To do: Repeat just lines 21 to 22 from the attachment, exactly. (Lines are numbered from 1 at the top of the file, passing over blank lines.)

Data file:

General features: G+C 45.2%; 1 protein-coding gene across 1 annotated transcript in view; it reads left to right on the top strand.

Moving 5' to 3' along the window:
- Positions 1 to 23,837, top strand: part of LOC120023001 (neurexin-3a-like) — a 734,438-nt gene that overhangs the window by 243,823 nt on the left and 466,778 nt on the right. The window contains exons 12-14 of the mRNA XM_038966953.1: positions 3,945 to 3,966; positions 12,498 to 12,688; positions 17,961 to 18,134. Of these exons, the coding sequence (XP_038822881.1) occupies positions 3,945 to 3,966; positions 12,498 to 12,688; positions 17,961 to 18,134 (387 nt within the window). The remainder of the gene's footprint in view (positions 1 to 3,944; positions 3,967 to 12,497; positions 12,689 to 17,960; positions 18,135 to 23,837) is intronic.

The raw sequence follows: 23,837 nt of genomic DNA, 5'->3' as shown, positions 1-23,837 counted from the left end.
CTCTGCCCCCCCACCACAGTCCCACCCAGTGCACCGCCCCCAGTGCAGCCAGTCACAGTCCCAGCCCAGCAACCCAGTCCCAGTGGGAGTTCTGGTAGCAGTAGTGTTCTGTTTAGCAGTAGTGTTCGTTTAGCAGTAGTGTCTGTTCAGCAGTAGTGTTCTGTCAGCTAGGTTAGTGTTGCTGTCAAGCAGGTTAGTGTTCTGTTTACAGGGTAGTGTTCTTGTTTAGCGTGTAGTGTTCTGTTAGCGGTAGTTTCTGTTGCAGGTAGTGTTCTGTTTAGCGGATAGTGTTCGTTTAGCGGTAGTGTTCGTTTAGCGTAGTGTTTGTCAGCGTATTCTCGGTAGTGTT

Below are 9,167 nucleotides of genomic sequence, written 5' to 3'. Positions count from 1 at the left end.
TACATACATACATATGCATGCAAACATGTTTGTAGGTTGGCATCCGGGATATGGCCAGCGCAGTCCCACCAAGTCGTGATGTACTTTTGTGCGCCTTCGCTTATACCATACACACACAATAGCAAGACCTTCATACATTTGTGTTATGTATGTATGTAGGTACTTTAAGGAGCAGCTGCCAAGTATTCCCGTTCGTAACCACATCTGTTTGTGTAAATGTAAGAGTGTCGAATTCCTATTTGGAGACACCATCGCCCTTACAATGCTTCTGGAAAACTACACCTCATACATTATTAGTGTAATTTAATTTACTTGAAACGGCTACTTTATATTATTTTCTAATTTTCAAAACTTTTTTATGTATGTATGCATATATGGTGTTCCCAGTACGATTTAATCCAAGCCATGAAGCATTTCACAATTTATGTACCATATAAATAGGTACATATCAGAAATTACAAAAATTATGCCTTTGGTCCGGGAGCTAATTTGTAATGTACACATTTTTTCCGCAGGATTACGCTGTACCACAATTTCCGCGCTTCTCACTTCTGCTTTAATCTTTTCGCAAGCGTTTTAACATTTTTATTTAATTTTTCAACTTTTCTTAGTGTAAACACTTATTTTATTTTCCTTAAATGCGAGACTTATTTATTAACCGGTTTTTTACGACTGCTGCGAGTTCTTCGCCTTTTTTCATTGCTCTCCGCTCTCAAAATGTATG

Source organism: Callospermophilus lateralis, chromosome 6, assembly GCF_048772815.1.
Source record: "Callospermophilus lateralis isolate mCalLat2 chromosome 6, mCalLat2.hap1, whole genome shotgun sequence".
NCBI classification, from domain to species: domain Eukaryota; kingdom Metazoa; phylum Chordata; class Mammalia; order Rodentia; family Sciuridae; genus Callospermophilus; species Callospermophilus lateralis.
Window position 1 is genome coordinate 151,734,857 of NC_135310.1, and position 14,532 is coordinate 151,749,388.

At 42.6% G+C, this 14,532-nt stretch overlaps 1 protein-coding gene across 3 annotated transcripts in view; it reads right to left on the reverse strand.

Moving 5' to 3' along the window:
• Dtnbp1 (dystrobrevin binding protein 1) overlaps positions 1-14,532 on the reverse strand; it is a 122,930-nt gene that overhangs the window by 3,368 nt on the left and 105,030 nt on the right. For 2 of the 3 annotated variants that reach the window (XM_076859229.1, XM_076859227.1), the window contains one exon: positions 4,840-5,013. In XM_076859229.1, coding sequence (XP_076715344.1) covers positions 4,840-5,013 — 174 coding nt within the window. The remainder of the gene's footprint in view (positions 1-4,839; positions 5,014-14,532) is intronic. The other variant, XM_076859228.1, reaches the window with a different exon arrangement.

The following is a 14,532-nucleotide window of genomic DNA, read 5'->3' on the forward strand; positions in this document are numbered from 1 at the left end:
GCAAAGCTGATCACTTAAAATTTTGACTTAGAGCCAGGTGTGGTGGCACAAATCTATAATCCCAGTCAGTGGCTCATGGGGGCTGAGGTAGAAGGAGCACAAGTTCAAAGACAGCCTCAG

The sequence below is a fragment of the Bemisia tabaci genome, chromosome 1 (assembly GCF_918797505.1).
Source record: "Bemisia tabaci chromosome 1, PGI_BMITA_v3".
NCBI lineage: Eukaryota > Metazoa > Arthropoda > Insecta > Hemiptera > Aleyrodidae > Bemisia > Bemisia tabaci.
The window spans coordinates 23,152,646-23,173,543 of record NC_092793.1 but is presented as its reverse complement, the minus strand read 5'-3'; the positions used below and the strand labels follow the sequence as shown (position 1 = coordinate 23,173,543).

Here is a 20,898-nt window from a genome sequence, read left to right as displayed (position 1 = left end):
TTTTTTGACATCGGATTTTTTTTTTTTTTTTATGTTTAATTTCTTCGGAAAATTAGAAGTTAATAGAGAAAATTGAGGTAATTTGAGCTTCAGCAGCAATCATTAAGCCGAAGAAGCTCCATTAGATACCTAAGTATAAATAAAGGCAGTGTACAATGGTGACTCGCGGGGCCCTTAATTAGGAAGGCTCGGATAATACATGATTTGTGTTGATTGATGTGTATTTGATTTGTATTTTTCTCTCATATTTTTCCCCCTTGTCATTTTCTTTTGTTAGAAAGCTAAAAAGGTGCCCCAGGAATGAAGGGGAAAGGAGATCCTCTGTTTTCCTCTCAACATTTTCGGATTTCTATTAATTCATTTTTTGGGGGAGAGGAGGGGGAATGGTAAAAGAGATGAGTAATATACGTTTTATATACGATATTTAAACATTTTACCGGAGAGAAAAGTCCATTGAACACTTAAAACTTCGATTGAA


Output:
Here is a 20,898-nt window from a genome sequence, read left to right as displayed (position 1 = left end):
TTTTTTGACATCGGATTTTTTTTTTTTTTTTATGTTTAATTTCTTCGGAAAATTAGAAGTTAATAGAGAAAATTGAGGTAATTTGAGCTTCAGCAGCAATCATTAAGCCGAAGAAGCTCCATTAGATACCTAAGTATAAATAAAGGCAGTGTACAATGGTGACTCGCGGGGCCCTTAATTAGGAAGGCTCGGATAATACATGATTTGTGTTGATTGATGTGTATTTGATTTGTATTTTTCTCTCATATTTTTCCCCCTTGTCATTTTCTTTTGTTAGAAAGCTAAAAAGGTGCCCCAGGAATGAAGGGGAAAGGAGATCCTCTGTTTTCCTCTCAACATTTTCGGATTTCTATTAATTCATTTTTTGGGGGAGAGGAGGGGGAATGGTAAAAGAGATGAGTAATATACGTTTTATATACGATATTTAAACATTTTACCGGAGAGAAAAGTCCATTGAACACTTAAAACTTCGATTGAA